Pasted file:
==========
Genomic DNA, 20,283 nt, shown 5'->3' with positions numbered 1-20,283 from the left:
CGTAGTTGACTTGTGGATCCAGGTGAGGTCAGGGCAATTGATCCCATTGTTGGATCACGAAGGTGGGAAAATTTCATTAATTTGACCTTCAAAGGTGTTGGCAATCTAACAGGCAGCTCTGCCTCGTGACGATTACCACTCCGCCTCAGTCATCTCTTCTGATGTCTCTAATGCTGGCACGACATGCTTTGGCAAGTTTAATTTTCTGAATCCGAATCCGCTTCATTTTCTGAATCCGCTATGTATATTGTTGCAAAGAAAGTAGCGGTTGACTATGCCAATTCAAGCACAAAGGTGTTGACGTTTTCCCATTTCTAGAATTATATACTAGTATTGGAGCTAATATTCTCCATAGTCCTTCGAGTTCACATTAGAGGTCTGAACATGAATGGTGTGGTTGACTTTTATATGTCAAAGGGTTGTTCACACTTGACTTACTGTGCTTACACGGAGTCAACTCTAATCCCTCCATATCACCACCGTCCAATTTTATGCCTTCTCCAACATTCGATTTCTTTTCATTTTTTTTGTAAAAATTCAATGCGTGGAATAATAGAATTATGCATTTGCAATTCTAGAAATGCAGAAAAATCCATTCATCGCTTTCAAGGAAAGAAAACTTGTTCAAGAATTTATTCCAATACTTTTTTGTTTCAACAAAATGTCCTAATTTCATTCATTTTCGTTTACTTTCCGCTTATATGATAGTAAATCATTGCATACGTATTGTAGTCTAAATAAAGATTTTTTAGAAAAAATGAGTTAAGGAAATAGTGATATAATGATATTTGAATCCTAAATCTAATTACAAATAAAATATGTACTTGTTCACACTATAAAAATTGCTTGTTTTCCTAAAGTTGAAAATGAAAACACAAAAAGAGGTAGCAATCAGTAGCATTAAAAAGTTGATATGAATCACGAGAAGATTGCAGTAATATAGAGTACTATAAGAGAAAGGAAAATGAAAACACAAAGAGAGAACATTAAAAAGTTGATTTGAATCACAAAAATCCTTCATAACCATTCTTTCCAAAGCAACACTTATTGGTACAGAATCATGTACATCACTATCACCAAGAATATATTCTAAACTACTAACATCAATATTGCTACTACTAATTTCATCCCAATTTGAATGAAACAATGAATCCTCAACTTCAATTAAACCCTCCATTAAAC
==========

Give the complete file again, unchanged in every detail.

Genomic DNA, 20,283 nt, shown 5'->3' with positions numbered 1-20,283 from the left:
CGTAGTTGACTTGTGGATCCAGGTGAGGTCAGGGCAATTGATCCCATTGTTGGATCACGAAGGTGGGAAAATTTCATTAATTTGACCTTCAAAGGTGTTGGCAATCTAACAGGCAGCTCTGCCTCGTGACGATTACCACTCCGCCTCAGTCATCTCTTCTGATGTCTCTAATGCTGGCACGACATGCTTTGGCAAGTTTAATTTTCTGAATCCGAATCCGCTTCATTTTCTGAATCCGCTATGTATATTGTTGCAAAGAAAGTAGCGGTTGACTATGCCAATTCAAGCACAAAGGTGTTGACGTTTTCCCATTTCTAGAATTATATACTAGTATTGGAGCTAATATTCTCCATAGTCCTTCGAGTTCACATTAGAGGTCTGAACATGAATGGTGTGGTTGACTTTTATATGTCAAAGGGTTGTTCACACTTGACTTACTGTGCTTACACGGAGTCAACTCTAATCCCTCCATATCACCACCGTCCAATTTTATGCCTTCTCCAACATTCGATTTCTTTTCATTTTTTTTGTAAAAATTCAATGCGTGGAATAATAGAATTATGCATTTGCAATTCTAGAAATGCAGAAAAATCCATTCATCGCTTTCAAGGAAAGAAAACTTGTTCAAGAATTTATTCCAATACTTTTTTGTTTCAACAAAATGTCCTAATTTCATTCATTTTCGTTTACTTTCCGCTTATATGATAGTAAATCATTGCATACGTATTGTAGTCTAAATAAAGATTTTTTAGAAAAAATGAGTTAAGGAAATAGTGATATAATGATATTTGAATCCTAAATCTAATTACAAATAAAATATGTACTTGTTCACACTATAAAAATTGCTTGTTTTCCTAAAGTTGAAAATGAAAACACAAAAAGAGGTAGCAATCAGTAGCATTAAAAAGTTGATATGAATCACGAGAAGATTGCAGTAATATAGAGTACTATAAGAGAAAGGAAAATGAAAACACAAAGAGAGAACATTAAAAAGTTGATTTGAATCACAAAAATCCTTCATAACCATTCTTTCCAAAGCAACACTTATTGGTACAGAATCATGTACATCACTATCACCAAGAATATATTCTAAACTACTAACATCAATATTGCTACTACTAATTTCATCCCAATTTGAATGAAACAATGAATCCTCAACTTCAATTAAACCCTCCATTAAAC